On Political Capital

I’ve been thinking a lot lately about what “political capital” means. Conventionally it’s thought of in a fairly similar fashion to gold coins collected in a video game that allow the possessor to buy a bigger sword or magic healing potion. The most dynamic conventional wisdom notes that political capital will disappear if not spent in a reasonable amount of time, but that’s about as close the words “political capital” will ever find themselves to the words “savvy analysis.”

Big Tent Democrat raises a point about the relative influence of George Bush early in his first term as comparted to Obama’s early days.

George Bush, who LOST the popular vote in 2000, had the political juice to pass a 1.2 TRILLION dollar tax cut in 2001. Barack Obama, who won a sweeping victory last November, can barely muster $500 billion in stimulus spending in the face of the Greatest Depression. Some “victory.”

The issue of political capital is raised here in a somewhat roundabout way. What allows Bush, who went into office under the shadow of a constitutional crisis, let alone without winning the popular vote, to achieve a bigger ideological goal out of the gate than Obama? I don’t think there’s any objective use of a subjective measure like “political capital” that would suggest that Bush actually started his term with greater political capital than Obama has.

As far as I can tell, then, “political capital” is really a measure of ones willingness to exert ones will in Washington. It’s not a measure of what has been accrued, but rather who someone really is. You’re either willing to impose your will in a legislative fight or you’re going to enter a fight ready to concede stakes to your opponents.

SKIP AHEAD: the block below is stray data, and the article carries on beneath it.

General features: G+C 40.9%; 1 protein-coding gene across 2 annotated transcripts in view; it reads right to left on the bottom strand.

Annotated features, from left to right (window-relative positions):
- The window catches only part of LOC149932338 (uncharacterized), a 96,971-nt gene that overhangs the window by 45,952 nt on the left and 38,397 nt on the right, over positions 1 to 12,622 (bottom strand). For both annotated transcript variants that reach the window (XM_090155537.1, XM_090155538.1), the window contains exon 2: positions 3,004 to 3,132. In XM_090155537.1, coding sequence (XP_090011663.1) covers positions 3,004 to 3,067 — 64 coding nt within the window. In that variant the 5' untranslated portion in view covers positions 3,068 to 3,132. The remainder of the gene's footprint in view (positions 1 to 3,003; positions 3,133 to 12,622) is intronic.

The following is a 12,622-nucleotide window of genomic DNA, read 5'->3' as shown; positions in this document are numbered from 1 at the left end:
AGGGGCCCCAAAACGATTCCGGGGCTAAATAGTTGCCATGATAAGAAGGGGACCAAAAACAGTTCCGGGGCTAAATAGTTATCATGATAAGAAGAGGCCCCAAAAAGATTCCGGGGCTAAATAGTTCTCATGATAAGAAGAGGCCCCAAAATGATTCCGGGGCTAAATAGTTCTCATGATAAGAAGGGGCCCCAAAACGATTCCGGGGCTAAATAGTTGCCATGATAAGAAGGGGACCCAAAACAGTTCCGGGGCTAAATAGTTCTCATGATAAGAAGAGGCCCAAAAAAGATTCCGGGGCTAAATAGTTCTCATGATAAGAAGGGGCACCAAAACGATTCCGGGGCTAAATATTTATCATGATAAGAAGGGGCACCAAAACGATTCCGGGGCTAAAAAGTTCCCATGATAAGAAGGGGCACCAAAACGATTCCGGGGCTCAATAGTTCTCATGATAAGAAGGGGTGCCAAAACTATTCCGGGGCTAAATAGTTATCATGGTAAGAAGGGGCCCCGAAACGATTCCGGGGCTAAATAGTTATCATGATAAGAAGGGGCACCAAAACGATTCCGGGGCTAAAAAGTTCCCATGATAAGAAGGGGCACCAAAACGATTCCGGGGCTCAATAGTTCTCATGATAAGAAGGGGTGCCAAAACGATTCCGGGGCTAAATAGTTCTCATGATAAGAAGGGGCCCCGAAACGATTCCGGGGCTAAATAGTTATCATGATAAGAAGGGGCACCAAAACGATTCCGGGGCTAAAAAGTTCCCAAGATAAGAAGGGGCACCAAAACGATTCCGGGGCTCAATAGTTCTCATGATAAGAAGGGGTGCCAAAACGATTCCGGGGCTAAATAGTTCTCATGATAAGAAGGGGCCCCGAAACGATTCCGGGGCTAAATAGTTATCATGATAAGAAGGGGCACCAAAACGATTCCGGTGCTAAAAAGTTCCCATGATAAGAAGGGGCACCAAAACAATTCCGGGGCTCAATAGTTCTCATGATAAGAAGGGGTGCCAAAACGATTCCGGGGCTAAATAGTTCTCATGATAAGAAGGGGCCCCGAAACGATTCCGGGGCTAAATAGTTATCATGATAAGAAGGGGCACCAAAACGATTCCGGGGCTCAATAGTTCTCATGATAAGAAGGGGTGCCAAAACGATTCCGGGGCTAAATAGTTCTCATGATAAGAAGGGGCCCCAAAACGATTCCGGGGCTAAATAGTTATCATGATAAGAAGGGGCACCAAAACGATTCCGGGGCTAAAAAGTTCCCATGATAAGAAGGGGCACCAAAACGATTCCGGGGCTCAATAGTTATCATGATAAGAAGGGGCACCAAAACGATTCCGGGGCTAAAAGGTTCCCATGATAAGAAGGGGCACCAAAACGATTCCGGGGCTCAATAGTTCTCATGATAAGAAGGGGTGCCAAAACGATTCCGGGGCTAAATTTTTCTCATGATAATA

The challenge facing President Obama is that so much of his campaign has been framed around post-partisan goals. Even since taking office he’s been seen decrying Washington partisanship as a problem we need to overcome (as opposed to, say, Republicans clinging to failed ideas in a time of crisis). When Obama stands up as a fighting Democrat, as he did last week with House Democrats, he is more likely to be painted as partisan than as principled (something Steve Benen noted earlier today).  Obama will have to reframe his agenda around his ideology and his principles, and away from bridging philosophically necessary divides between the Democratic and Republican parties. Only in this way will he begin to have space to exercise his will qua political capital. We can’t expect him to be able to turn electoral mandate into legislation as long as he’s incorrectly identifying the challenges that need to be overcome and who is responsible for them.

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